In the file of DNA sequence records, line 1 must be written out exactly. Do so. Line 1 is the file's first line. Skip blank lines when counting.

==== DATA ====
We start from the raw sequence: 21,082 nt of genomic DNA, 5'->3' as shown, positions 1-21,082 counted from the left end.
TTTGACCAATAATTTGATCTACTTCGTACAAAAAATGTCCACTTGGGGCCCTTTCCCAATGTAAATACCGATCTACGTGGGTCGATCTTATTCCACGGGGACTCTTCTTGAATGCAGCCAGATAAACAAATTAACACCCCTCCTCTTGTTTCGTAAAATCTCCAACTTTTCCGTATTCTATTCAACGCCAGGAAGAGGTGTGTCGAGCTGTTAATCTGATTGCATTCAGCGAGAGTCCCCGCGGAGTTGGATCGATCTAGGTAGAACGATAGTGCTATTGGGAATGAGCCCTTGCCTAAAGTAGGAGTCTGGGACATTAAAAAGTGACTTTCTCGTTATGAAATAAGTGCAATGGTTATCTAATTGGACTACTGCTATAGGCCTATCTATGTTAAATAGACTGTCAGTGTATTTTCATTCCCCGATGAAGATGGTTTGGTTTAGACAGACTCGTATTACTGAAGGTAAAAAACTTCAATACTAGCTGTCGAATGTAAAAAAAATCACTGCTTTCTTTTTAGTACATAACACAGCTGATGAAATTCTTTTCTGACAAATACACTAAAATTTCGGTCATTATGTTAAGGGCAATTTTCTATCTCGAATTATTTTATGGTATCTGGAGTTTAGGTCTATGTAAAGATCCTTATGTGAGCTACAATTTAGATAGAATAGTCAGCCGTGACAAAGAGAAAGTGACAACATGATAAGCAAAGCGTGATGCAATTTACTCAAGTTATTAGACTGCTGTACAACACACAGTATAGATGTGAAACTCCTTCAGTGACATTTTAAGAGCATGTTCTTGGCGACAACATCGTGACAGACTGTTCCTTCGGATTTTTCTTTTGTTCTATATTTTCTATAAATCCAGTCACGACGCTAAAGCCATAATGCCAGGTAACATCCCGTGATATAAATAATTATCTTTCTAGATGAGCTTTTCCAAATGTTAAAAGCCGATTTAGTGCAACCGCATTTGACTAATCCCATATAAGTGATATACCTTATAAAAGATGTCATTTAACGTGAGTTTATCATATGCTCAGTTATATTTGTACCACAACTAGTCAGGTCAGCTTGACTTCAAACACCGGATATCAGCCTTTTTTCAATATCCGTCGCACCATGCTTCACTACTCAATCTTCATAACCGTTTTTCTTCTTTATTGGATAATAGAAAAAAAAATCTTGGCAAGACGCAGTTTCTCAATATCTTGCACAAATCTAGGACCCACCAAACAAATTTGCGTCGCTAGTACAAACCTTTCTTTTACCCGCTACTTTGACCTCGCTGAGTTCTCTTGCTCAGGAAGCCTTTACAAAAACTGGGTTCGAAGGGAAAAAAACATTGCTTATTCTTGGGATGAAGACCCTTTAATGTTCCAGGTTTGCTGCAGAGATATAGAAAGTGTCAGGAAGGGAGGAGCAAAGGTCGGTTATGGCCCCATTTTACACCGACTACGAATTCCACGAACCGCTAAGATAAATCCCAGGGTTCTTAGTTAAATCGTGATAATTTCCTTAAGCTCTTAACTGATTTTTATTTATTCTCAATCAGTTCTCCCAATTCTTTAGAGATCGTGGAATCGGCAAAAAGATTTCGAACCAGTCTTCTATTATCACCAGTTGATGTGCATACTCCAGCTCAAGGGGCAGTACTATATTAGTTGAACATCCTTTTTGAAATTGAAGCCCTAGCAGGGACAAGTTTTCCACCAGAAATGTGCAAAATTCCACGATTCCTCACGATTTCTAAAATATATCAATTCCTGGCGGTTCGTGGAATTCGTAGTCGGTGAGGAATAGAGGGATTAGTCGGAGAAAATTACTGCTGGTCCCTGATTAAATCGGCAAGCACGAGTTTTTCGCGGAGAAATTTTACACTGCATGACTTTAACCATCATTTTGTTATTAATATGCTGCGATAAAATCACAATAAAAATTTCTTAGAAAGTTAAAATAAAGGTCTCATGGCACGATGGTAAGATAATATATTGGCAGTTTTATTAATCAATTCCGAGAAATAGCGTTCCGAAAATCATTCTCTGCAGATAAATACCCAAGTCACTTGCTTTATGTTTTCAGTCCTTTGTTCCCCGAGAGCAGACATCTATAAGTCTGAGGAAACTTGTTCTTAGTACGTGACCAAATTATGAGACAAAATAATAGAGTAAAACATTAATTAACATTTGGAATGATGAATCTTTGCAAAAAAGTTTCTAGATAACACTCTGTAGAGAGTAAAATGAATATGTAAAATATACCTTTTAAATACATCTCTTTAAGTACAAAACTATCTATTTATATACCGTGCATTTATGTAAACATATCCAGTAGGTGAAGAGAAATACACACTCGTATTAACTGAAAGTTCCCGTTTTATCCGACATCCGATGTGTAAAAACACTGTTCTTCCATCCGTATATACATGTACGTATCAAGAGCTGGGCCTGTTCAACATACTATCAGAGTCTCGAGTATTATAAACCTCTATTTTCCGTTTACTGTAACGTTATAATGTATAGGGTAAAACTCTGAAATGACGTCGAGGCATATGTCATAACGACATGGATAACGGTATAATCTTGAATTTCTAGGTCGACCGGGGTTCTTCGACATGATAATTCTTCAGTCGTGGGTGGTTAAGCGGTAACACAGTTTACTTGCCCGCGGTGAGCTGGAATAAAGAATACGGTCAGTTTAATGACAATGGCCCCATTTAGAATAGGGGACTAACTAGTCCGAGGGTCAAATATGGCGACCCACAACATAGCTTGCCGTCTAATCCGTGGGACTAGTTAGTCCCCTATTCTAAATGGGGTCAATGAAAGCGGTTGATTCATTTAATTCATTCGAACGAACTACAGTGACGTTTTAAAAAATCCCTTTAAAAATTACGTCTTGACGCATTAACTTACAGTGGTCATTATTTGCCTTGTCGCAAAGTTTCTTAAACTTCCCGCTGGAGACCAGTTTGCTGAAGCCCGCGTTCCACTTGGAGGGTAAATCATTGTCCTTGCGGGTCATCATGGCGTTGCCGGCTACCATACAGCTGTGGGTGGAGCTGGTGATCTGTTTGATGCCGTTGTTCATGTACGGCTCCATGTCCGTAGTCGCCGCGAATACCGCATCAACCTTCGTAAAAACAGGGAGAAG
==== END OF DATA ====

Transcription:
We start from the raw sequence: 21,082 nt of genomic DNA, 5'->3' as shown, positions 1-21,082 counted from the left end.